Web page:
--- Richard Bovard
GENERATIONS TOUCHED BY STORY
To many adults, the word "documentary" has the same ring that
the words "brussels sprouts" do for children: no one usually
comes running for either one. However, NDSU Libraries and Prairie
Public Television found a recipe for documentary filmmaking
that has left the public wanting more, and they have the resources
to keep them coming back to the table.
In 1999, NDSU Libraries collaborated with Prairie Public Television
and produced the documentary, "The Germans from Russia: Children
of the Steppe, Children of the Prairie." The one-hour film presents
an in-depth look at the heritage and culture of German settlers
who moved to Russia and their succeeding generations who immigrated
to America. The documentary features video from Germany, Ukraine
and several locations in the United States and Canada.
Public reaction to the film was overwhelming, even to those
who expected a big response. More than 7,000 copies of the video
have been sold to its viewers and it won a prestigious documentary
filmmaking award. But more importantly, it has left family members
across several generations with a common interest in learning
and sharing more about the history, genealogy and heritage of
Richard Bovard, professor of English, believes the documentary
provides a different but important type of engagement with the
community than the more obvious types of outreach the university
"The documentary has the most striking effects. People's eyes
have been opened," Bovard said. "It has a different way of affecting
North Dakotans; it's not a financial benefit or health improvement,
but it's had a positive effect on the culture of the region."
That effect is apparent in the hundreds of letters Michael
Miller, NDSU Germans from Russia bibliographer, has received
from across the state and country from people who saw the film.
Shona Dockter of Roseville, Minnesota, wrote, "I was enthralled
every minute as I watched. What a wonderful achievement. I cannot
describe the pride I felt as I watched the story of our people
unfold. For my father, the most touching moment was the chance
to actually see the Russian steppe where his father had walked.
My mother was struck by the isolation the immigrants must have
felt when they homesteaded on the prairies. Thank you for making
our history come alive for hundreds of people."
According to Bovard, several of the letters indicate the interest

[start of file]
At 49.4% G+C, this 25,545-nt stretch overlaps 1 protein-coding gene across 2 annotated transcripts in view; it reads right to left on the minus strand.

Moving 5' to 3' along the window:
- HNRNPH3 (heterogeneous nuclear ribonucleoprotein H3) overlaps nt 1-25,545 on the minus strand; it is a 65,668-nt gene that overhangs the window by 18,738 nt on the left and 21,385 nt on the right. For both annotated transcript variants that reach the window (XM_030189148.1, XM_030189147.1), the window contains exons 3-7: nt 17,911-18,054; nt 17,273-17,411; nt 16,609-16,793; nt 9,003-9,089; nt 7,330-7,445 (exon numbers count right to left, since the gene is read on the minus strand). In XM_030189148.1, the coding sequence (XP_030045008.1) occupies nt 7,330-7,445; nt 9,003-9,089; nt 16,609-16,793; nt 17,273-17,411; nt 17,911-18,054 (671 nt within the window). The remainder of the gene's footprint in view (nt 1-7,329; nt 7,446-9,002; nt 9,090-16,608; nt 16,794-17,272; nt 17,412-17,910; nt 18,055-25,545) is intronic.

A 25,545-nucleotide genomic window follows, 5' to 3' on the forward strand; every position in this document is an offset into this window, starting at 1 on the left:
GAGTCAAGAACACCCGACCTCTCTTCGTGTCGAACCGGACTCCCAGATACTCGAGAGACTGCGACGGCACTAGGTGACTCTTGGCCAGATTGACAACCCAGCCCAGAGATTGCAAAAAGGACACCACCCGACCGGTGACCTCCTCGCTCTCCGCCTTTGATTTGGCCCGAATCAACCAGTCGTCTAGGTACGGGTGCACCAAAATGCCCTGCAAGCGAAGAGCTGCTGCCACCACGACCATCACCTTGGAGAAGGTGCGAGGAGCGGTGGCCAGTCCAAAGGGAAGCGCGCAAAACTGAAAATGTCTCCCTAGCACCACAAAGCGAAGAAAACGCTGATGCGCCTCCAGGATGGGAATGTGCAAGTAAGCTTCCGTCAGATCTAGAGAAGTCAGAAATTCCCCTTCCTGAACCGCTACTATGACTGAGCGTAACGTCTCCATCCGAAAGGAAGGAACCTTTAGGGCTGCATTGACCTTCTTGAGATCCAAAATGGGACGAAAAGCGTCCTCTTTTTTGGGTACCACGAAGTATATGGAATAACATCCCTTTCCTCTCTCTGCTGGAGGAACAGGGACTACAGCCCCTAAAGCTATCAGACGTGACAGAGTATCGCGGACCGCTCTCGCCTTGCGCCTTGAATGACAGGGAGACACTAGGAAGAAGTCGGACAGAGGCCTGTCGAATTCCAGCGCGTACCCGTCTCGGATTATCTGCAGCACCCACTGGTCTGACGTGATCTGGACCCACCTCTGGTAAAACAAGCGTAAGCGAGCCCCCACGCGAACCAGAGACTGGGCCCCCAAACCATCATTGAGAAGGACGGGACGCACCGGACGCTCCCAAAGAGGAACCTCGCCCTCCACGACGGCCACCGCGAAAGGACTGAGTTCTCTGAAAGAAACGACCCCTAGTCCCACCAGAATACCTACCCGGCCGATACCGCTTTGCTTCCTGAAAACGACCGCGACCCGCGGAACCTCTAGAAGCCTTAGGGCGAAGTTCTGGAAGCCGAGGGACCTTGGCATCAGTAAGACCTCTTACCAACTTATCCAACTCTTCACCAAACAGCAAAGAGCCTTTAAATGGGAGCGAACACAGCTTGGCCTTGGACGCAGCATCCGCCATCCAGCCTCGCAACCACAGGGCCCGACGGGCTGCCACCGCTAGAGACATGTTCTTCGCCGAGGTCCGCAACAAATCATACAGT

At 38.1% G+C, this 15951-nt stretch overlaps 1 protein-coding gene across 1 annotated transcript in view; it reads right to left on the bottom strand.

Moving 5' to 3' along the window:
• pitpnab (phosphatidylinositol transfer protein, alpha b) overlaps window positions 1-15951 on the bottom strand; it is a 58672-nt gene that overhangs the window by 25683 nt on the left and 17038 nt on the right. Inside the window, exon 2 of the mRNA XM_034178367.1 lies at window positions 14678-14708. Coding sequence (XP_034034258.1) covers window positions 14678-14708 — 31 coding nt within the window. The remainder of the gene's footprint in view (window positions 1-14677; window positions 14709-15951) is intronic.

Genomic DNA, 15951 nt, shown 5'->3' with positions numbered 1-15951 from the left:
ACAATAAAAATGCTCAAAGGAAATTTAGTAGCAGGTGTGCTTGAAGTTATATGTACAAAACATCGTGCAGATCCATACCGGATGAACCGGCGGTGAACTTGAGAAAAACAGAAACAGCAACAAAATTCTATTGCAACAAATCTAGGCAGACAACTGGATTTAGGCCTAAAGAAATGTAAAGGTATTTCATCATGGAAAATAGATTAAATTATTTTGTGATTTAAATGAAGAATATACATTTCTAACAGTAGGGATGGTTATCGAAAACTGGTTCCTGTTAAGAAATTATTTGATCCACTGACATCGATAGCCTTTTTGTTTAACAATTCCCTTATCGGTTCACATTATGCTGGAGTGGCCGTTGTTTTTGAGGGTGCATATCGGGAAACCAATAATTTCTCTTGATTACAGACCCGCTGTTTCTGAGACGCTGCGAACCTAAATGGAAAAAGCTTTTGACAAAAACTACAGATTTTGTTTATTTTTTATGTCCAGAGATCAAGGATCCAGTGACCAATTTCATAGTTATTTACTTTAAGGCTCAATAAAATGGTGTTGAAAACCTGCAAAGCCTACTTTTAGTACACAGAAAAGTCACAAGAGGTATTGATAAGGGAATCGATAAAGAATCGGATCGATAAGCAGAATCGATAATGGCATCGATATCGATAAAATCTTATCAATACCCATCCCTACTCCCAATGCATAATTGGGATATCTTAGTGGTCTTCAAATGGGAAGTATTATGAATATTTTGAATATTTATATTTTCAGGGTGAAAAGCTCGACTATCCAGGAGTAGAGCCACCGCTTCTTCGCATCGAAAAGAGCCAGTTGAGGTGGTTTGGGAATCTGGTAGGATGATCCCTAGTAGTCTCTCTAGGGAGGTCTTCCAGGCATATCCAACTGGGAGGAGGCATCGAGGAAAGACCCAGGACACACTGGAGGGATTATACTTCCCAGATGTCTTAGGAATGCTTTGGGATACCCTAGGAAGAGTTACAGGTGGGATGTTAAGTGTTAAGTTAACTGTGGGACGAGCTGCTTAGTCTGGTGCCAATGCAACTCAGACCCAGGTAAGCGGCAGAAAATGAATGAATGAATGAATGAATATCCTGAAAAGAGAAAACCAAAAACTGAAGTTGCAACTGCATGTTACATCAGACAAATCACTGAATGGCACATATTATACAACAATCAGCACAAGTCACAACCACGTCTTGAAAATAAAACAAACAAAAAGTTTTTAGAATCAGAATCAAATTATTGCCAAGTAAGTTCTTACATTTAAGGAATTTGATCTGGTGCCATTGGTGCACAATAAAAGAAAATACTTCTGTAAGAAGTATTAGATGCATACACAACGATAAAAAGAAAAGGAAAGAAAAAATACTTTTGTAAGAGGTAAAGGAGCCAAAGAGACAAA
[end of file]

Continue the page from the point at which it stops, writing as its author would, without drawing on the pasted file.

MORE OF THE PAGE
in the video is not limited to one age group. Grandparents have
bought copies for their grandchildren so the story can be passed
down to future generations, but the group between those two
generations is perhaps feeling the greatest effects of the video.
"Parents didn't want to talk about their heritage around or
after the World War II. There was a stigma about immigrants
and many stereotypes associated with Germans," Bovard said.
"People in the `middle' generation may have known a little about
their heritage, but suddenly feel good about their past for
the first time."
Jolene Geist Ehret of Kileen, Texas, echoes this sentiment
in her letter: "For the first time in my life, I am actually
proud of my heritage. I only wish I could have learned more
from my grandparents before they passed on. I can hardly wait
for my children to watch the video."
Following the positive reaction to the film, the NDSU Libraries
and Prairie Public Television collaboration continued. A teacher's
guide was developed to accompany the documentary, and more than
300 videotapes and teacher's guide were sent to all North Dakota
public and private schools compliments of Prairie Public and
NDSU Libraries. The spring of 2000 saw the release of a second
film, "Schmeckfest: Food Traditions of the Germans from Russia,"
which premiered in North Dakota, South Dakota and Arizona.
The library's Germans from Russia Heritage Collection also
is a valuable resource for those interested in further studying
their history. Much of the collection is available on NDSU's
Web site at http://library.ndsu.edu/gerrus.
The site contains more than 25 links to maps, oral history,
poetry and cookbooks, conventions, books and photos.
Miller also organizes summer trips to the "homeland" in Russia
to people interested in seeing a part of their histories firsthand.
Though not typical engagement in terms of economic development
or community service, the NDSU Libraries have provided an opportunity
for a cultural experience that has had an unmistakable impact
on the region. Besides collaborations to produce films about
Germans from Russia, the library's heritage collection is able
to feed the appetites of those who wish to learn even more about
their history. Through technology and the Internet, NDSU's services
can reach all around the world.